When I wrote my initial FTL Introduction page back in 2014, I had no idea that the game would eventually wind up with so much content on my website. During the gaming lull between my League of Legends burnout and the release of Civ6, I needed to find something to play, and FTL ended up becoming my personal title of choice. FTL has a fantastic format for Livestreaming in particular, with a single run lasting roughly the length of a typical Livestreaming session (2-3 hours) and the viewers able to play "backseat driver" and second-guess decisions about where to go, what to buy, which event option to pick, and so on. The net result is that I wound up playing a lot of FTL, and it was gaming time well spent. FTL is one of the finest strategy games I've ever played, with Hard difficulty level in particular almost perfectly calibrated so that the player has exactly enough resources - and no more - to win the game. It's a game that I can sit down and play for a couple of hours at any time and always get a challenging and exciting outcome, even after hundreds of runs. Along with the original Master of Orion, FTL is one of the very few games where I've never felt any need to do much in the way of oddball variants, simply because the core gameplay is already so excellent.
As a result of playing all of these games of FTL, I've found myself slowly improving over time. I was able to win on Hard difficulty very quickly, but at first it typically took choosing one of the stronger ship designs or getting some key breaks of luck to achieve victory. When I go back and look at my early written reports on the website now, I can see some of the mistakes that I used to make, particularly in terms of how to spend scrap (the single most important strategic element in FTL). Originally, I would guess that I was winning somewhere in the 40-50% range of my games on Hard. Some of the weak ships in particular were disasters from a success standpoint; I think it took ten tries to win with the Zoltan C ship, and almost as many tries with the Federation C Cruiser (admittedly two of the worst ships in the game).
My win rate has improved significantly since then. Right now, I've won over a dozen games in a row on Hard, using different ships on every run, only avoiding the ships that use the Teleporter since I don't enjoy that aspect of FTL's gameplay. Most of these victories have been relatively easy sailing, with each ship hitting the upgrades that I know are necessary to win in smooth progression. About a quarter of them have not been easy at all, but still I managed to struggle over the finish line by the skin of my teeth. These are the games that would have been losses previously, and which I've been able to turn into wins through greater familiarity with FTL strategy. (See the Livestream run of my "Abduction Special" Lanius B game for a good example of this.) While it's true that not every game is winnable, the overwhelming majority of FTL runs can, in fact, be turned into victories with enough knowledge and hard work. An expert player can work around the random elements of the gameplay and still find a way to win in nearly all cases. I used to scoff at people online who claimed to have win rates of 80-90% on Hard difficulty, thinking that was impossible. And yet, now I find myself reaching that same position as well, much to my own surprise. It really is possible to win almost every game, even on Hard difficulty.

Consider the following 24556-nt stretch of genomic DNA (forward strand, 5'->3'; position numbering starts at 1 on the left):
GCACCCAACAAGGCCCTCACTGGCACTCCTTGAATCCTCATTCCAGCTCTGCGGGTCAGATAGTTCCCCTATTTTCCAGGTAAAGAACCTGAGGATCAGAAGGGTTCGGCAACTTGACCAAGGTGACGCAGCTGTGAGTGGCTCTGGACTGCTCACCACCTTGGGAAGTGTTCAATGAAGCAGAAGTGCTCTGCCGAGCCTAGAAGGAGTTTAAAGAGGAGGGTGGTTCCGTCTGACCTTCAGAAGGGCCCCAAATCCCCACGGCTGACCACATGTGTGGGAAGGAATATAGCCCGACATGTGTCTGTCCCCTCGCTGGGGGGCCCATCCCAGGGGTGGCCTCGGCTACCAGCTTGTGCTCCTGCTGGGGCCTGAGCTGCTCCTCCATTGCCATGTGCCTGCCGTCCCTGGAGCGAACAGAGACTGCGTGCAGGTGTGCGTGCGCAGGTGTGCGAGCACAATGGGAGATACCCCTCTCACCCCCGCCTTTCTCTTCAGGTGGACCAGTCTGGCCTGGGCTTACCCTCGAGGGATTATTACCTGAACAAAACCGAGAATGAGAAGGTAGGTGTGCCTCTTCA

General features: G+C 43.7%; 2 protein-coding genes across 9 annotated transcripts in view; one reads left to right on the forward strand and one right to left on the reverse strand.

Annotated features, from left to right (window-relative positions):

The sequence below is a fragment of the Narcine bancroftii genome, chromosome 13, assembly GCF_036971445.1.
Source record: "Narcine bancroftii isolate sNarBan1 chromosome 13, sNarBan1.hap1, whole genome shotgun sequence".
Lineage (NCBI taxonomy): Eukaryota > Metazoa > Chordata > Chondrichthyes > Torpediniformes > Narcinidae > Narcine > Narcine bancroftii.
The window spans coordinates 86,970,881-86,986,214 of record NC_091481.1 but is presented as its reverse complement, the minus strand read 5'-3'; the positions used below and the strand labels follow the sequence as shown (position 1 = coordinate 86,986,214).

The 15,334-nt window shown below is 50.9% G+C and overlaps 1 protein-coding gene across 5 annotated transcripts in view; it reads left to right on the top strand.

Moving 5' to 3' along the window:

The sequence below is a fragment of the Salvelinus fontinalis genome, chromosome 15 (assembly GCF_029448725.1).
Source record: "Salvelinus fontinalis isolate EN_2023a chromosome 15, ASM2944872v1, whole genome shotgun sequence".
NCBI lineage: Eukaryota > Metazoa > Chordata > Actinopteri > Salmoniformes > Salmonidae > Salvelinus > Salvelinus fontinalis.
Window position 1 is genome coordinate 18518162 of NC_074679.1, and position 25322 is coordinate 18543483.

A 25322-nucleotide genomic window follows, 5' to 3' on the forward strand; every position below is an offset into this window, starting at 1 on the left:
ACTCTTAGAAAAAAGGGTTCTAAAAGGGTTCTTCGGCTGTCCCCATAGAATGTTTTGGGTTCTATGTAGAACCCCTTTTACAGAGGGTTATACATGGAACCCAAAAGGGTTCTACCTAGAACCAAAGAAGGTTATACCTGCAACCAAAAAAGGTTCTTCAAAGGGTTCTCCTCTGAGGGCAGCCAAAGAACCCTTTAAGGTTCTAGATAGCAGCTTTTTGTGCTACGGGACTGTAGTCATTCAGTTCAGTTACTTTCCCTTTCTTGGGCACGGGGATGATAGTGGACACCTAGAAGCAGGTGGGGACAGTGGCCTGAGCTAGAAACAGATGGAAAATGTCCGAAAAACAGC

With that background out of the way, this report is designed to be my "Advanced Strategy" page for FTL. The Introduction page has all of the basic information about how to play the game. This will be a deeper dive where I hope to cull what I've learned across all those games into readable form. Let's dig in.